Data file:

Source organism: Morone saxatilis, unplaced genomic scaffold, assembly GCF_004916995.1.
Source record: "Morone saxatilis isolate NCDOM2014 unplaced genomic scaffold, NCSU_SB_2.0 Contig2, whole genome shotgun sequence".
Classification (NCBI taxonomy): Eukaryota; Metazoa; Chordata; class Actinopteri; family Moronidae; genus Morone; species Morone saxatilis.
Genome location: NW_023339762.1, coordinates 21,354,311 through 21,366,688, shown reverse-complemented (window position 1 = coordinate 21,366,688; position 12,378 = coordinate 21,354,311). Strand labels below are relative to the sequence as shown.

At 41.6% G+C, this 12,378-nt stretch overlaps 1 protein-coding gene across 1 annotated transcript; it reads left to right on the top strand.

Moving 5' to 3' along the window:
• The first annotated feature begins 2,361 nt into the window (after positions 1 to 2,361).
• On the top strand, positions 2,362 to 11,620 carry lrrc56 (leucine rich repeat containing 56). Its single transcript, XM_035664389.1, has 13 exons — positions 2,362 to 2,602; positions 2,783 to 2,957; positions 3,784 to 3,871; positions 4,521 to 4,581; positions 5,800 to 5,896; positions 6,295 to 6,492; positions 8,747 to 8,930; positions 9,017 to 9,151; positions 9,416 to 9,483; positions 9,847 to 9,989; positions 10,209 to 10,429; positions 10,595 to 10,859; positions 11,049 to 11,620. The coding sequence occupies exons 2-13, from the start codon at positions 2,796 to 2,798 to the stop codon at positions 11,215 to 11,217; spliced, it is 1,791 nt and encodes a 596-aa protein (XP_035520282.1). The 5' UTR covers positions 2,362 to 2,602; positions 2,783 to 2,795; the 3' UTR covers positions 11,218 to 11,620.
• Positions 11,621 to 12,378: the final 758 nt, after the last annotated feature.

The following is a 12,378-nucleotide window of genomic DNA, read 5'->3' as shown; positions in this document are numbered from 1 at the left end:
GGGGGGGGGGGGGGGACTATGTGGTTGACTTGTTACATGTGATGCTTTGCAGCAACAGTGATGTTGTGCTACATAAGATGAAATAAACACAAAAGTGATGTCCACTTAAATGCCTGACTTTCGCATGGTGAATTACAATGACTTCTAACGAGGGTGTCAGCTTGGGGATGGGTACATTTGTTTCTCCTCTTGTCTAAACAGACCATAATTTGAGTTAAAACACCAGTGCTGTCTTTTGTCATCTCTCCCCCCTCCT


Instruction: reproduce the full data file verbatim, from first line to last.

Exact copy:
Source organism: Morone saxatilis, unplaced genomic scaffold, assembly GCF_004916995.1.
Source record: "Morone saxatilis isolate NCDOM2014 unplaced genomic scaffold, NCSU_SB_2.0 Contig2, whole genome shotgun sequence".
Classification (NCBI taxonomy): Eukaryota; Metazoa; Chordata; class Actinopteri; family Moronidae; genus Morone; species Morone saxatilis.
Genome location: NW_023339762.1, coordinates 21,354,311 through 21,366,688, shown reverse-complemented (window position 1 = coordinate 21,366,688; position 12,378 = coordinate 21,354,311). Strand labels below are relative to the sequence as shown.

At 41.6% G+C, this 12,378-nt stretch overlaps 1 protein-coding gene across 1 annotated transcript; it reads left to right on the top strand.

Moving 5' to 3' along the window:
• The first annotated feature begins 2,361 nt into the window (after positions 1 to 2,361).
• On the top strand, positions 2,362 to 11,620 carry lrrc56 (leucine rich repeat containing 56). Its single transcript, XM_035664389.1, has 13 exons — positions 2,362 to 2,602; positions 2,783 to 2,957; positions 3,784 to 3,871; positions 4,521 to 4,581; positions 5,800 to 5,896; positions 6,295 to 6,492; positions 8,747 to 8,930; positions 9,017 to 9,151; positions 9,416 to 9,483; positions 9,847 to 9,989; positions 10,209 to 10,429; positions 10,595 to 10,859; positions 11,049 to 11,620. The coding sequence occupies exons 2-13, from the start codon at positions 2,796 to 2,798 to the stop codon at positions 11,215 to 11,217; spliced, it is 1,791 nt and encodes a 596-aa protein (XP_035520282.1). The 5' UTR covers positions 2,362 to 2,602; positions 2,783 to 2,795; the 3' UTR covers positions 11,218 to 11,620.
• Positions 11,621 to 12,378: the final 758 nt, after the last annotated feature.

The following is a 12,378-nucleotide window of genomic DNA, read 5'->3' as shown; positions in this document are numbered from 1 at the left end:
GGGGGGGGGGGGGGGACTATGTGGTTGACTTGTTACATGTGATGCTTTGCAGCAACAGTGATGTTGTGCTACATAAGATGAAATAAACACAAAAGTGATGTCCACTTAAATGCCTGACTTTCGCATGGTGAATTACAATGACTTCTAACGAGGGTGTCAGCTTGGGGATGGGTACATTTGTTTCTCCTCTTGTCTAAACAGACCATAATTTGAGTTAAAACACCAGTGCTGTCTTTTGTCATCTCTCCCCCCTCCT